Oxford’s Ashmolean Museum just concluded a fascinating exhibit, A Century of Women in Chinese Art, which as the title suggests presents various representations of women in Chinese painting and decorative art from the last 100 years. To go along with the exhibition, the Ashmolean’s blog presented a trio of posts grouping some of the exhibited works into different themes, the last of which treated the subject of “women and martial arts.”
Dr. Paul Bevan, the museum’s Christensen Fellow in Chinese Painting, writes of the piece below:
By the second half of the twentieth century martial arts had become firmly established as a national sport in China, having been formalised in the decades immediately prior to this. In a 1974 Cultural Revolution propaganda poster in the collection of the Ashmolean Museum, a young girl demonstrates her skill with the baojian in front of her classmates, with their master looking on in approval. The poster is a reproduction of a painting by the artist Ou Yang 鸥洋 (b. 1937) entitled Chuying zhanchi雏鹰展翅 (The Fledgling Eagle Spreads its Wings). The painting, showing members of the youth organisation, the Shaoxiandui 少先队 (Young Pioneers), promotes the future role these young people might go on to play in the defence of the Mother Country, as suggested by the martial theme and the large cannon seen in the background.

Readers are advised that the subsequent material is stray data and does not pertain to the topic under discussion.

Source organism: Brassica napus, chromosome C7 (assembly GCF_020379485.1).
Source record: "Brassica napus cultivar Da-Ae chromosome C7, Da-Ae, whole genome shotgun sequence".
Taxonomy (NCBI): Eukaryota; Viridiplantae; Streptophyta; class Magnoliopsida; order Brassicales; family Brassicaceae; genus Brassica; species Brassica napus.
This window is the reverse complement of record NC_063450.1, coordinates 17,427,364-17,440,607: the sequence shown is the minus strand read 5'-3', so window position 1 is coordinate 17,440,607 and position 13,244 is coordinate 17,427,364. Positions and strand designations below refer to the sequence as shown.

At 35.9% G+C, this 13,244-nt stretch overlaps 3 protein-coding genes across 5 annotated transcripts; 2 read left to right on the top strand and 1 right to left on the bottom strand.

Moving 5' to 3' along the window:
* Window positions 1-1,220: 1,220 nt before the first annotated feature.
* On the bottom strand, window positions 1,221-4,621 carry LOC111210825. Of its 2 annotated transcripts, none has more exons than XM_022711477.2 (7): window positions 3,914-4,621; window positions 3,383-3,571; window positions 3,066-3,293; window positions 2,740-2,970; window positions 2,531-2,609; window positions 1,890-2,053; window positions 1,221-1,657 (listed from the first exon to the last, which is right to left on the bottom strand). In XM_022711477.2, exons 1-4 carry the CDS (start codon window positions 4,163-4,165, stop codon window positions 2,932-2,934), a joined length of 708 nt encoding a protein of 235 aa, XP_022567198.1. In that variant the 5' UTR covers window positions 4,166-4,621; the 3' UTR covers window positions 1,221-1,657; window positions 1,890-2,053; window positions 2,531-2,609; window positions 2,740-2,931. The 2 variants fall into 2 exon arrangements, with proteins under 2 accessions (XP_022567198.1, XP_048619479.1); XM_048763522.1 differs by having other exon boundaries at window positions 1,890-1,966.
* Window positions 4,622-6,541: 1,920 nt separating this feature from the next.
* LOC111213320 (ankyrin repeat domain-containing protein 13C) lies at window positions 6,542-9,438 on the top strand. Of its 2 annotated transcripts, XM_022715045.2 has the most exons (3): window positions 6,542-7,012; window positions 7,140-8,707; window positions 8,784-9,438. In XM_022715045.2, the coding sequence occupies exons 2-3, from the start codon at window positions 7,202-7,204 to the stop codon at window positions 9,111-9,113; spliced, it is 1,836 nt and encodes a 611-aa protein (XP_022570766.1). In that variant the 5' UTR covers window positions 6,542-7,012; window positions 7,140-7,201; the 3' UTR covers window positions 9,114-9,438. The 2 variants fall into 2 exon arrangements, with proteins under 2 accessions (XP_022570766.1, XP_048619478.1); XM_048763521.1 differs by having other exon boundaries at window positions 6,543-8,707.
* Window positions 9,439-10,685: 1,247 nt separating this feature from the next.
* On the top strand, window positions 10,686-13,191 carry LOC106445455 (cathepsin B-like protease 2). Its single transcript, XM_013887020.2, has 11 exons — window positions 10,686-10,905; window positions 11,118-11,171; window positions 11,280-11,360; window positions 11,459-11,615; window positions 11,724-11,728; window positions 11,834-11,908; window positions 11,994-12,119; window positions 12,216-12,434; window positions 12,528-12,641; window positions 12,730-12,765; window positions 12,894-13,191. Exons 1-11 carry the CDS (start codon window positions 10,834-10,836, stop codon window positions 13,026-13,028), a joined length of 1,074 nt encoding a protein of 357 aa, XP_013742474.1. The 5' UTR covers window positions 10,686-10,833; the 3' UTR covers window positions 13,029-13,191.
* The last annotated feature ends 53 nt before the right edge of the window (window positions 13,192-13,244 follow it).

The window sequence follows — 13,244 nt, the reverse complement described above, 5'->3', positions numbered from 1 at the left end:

The Fledgling Eagle Spreads its Wings. Poster (1974), EA2006.208 © Ashmolean Museum, University of Oxford
Dr. Bevan’s post also touches on examples from the 19th century, including a scroll by landscape painter Chen Chongguang, and from the present day, embedding this YouTube video of an extraordinary sword taiji performance by Hong Kong’s Chen Suijin.
Read the full post here, and keep clicking to see the other two posts in the series: Women in Peking Opera and Women in the Cultural Revolution.
Cover image: Porcelain painted in enamel colours, ca. 1700, Salting bequest, C.1196-1910 © Victoria and Albert Museum, London (source)
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